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  The Legend of Rudolf.                                               Page 12 of 22

             So the days passed, with Rudolf gaining strength, skill and speed under Courage's rough tutelage.  Many many times Santa's team took the heavy work sleighs far afield to deliver food to the wild roaming herds.  Rudolf was not permitted to go on these dangerous journeys, and he would have to spend long, difficult afternoons with little to do.  The elves and ordinary reindeer were busy with their tasks and had little time or patience for him; and if he stood near them, wanting to help but unable to say so, they frequently shooed him off, seeing only a strange deformed creature demanding their attention.  On one occasion, a particularly sour-tempered elf threw a rotten apple at him, striking him in the rump and stinging him throughout.

            But there were better days as well, days when he did well at training.  More and more, he began to receive compliments from Courage.  Her tone became less gruff, more accepting.  And she began to talk to him of things beyond the techniques of flying and leaping. 

            She told him how she had been the first of Santa's magical reindeer, how she had been found by him, following a time she could no longer remember.  Santa's magic was not as great in those early times, and his compound was smaller.  "Flight came later, after Dasher and Dancer joined the team," she said.  "Our Christmas magic was confined to this country roundabout.  But every year our strength would grow.  Some seasons after finding Dasher and Dancer, Santa found Prancer.  And our magic grew again and with it, our range.  Many years later, we found Vixen and only a few seasons later, Cupid.  She was a difficult one, like you!  Headstrong and skittish what a combination!"  Courage chuckled, a deep animal rumble.  "Finally, only a few seasons ago, we found Donder and Blitzen.  They have much to learn, despite what they think."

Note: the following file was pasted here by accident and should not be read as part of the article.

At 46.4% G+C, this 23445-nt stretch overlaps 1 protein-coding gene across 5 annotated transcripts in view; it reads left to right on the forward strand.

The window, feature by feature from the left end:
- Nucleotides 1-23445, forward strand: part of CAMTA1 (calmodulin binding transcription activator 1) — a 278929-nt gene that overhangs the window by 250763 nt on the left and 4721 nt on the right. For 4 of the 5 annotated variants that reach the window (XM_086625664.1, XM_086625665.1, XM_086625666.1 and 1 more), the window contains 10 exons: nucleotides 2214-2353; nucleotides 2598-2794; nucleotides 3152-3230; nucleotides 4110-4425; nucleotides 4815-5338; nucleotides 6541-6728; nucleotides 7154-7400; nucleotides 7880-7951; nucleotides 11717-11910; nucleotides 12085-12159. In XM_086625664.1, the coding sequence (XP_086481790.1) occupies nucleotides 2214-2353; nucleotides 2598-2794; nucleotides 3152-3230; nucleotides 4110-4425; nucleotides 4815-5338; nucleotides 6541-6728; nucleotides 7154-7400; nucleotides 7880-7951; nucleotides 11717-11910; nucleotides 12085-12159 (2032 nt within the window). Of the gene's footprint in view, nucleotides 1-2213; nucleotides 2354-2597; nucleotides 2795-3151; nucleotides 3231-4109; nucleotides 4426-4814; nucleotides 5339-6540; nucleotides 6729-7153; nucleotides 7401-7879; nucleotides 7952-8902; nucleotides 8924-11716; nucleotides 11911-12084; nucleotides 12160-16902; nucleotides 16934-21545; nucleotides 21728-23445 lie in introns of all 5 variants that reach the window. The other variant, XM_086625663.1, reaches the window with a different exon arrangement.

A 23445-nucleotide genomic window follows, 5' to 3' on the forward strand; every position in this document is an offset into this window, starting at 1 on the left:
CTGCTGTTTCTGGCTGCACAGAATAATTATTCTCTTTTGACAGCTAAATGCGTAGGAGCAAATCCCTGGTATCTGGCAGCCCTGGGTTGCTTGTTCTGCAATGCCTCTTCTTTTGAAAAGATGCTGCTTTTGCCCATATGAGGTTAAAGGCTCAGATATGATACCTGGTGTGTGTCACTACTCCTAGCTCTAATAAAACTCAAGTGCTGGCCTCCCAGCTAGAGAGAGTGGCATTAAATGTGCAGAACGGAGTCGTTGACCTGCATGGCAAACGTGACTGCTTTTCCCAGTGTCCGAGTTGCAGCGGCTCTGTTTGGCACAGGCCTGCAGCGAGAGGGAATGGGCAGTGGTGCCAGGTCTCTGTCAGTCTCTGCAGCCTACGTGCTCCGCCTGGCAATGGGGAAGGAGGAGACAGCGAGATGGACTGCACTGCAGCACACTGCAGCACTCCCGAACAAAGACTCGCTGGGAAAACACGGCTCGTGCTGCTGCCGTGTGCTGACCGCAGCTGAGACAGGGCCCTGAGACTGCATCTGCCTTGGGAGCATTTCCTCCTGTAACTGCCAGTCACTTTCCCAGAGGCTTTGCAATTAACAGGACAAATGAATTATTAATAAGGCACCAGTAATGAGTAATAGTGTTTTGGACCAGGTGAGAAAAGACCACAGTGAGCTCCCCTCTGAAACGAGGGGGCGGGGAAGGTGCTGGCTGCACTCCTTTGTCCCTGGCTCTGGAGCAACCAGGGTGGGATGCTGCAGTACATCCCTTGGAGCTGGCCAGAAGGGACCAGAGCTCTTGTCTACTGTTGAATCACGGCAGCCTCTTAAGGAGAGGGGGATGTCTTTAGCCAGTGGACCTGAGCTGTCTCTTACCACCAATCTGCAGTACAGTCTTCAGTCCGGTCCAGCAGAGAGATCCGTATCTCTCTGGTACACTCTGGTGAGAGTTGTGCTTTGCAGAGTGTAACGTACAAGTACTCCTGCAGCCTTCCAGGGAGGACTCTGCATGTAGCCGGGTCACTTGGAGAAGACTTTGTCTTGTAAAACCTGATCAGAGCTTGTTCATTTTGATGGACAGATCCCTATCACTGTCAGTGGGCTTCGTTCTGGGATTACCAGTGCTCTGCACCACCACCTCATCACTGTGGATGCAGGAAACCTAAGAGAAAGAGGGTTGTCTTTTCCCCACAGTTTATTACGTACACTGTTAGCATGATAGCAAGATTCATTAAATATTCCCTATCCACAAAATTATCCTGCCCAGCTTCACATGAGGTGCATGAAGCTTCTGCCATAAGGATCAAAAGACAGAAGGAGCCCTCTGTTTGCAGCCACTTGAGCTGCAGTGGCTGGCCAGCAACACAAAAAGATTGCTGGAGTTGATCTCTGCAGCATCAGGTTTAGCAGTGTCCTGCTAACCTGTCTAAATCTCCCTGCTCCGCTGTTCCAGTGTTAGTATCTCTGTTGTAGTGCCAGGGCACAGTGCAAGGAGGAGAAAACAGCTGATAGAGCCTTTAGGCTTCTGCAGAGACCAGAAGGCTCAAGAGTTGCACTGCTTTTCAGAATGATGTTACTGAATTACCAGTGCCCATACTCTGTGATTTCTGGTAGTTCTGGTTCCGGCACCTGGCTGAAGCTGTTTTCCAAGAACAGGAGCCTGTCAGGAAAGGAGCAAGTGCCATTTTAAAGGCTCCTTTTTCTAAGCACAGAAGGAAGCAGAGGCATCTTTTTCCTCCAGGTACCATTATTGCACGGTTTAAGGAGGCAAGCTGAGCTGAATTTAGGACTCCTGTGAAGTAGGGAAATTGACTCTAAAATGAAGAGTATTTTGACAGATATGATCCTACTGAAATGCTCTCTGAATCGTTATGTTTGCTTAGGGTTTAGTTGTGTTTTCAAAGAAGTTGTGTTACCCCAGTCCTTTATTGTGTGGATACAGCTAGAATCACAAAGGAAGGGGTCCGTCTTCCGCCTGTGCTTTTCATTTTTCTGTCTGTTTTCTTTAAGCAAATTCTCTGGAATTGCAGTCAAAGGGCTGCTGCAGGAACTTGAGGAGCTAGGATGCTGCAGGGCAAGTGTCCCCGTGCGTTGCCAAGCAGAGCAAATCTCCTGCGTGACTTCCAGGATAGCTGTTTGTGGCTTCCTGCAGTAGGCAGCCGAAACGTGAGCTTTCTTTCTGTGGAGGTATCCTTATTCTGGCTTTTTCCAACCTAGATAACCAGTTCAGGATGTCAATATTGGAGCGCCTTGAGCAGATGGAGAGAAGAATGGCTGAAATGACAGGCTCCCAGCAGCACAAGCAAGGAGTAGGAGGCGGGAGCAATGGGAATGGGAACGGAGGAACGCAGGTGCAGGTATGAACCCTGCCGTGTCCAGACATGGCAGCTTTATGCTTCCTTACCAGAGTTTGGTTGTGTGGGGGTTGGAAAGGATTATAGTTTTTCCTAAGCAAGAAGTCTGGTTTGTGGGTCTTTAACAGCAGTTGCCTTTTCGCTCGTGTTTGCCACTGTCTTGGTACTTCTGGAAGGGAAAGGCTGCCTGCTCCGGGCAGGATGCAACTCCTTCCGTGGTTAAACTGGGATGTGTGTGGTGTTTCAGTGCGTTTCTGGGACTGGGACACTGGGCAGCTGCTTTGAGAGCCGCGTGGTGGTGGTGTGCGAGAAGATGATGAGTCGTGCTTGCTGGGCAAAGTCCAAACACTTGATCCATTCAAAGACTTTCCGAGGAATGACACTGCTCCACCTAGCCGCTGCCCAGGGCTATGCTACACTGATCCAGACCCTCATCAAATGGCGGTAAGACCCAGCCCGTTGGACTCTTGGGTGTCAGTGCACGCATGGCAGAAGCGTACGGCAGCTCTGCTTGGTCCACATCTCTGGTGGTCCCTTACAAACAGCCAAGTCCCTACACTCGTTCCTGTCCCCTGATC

She paused, deep in thought.  "Yes," she went on very softly, more to herself than to him as though she was discovering something profound through her own speech "We have always found the new members of our team.  You see, although there are male and female great reindeer on Santa's team, we cannot become mothers and fathers.  The females are barren, unable to have little ones."  She looked at him gently now, a curious softness in her eyes.  "So we cannot experience what it is to watch a little one of our own struggle to discover within itself a greatness it did not know it had.  Just as you struggle, little one, with a sense of purpose I can feel but only partly understand.

            "So it has been with all the team.  We have found them all far afield.  And they have all been in need when they were found.  All have had to struggle to find their magic voices.  But none have been so rudely stamped as you, little one!"

            Rudolf jerked his head up.  What did she mean, "rudely stamped?"  He was much smaller than they were, and seemed able to see much farther than they could but these were hardly rude markings!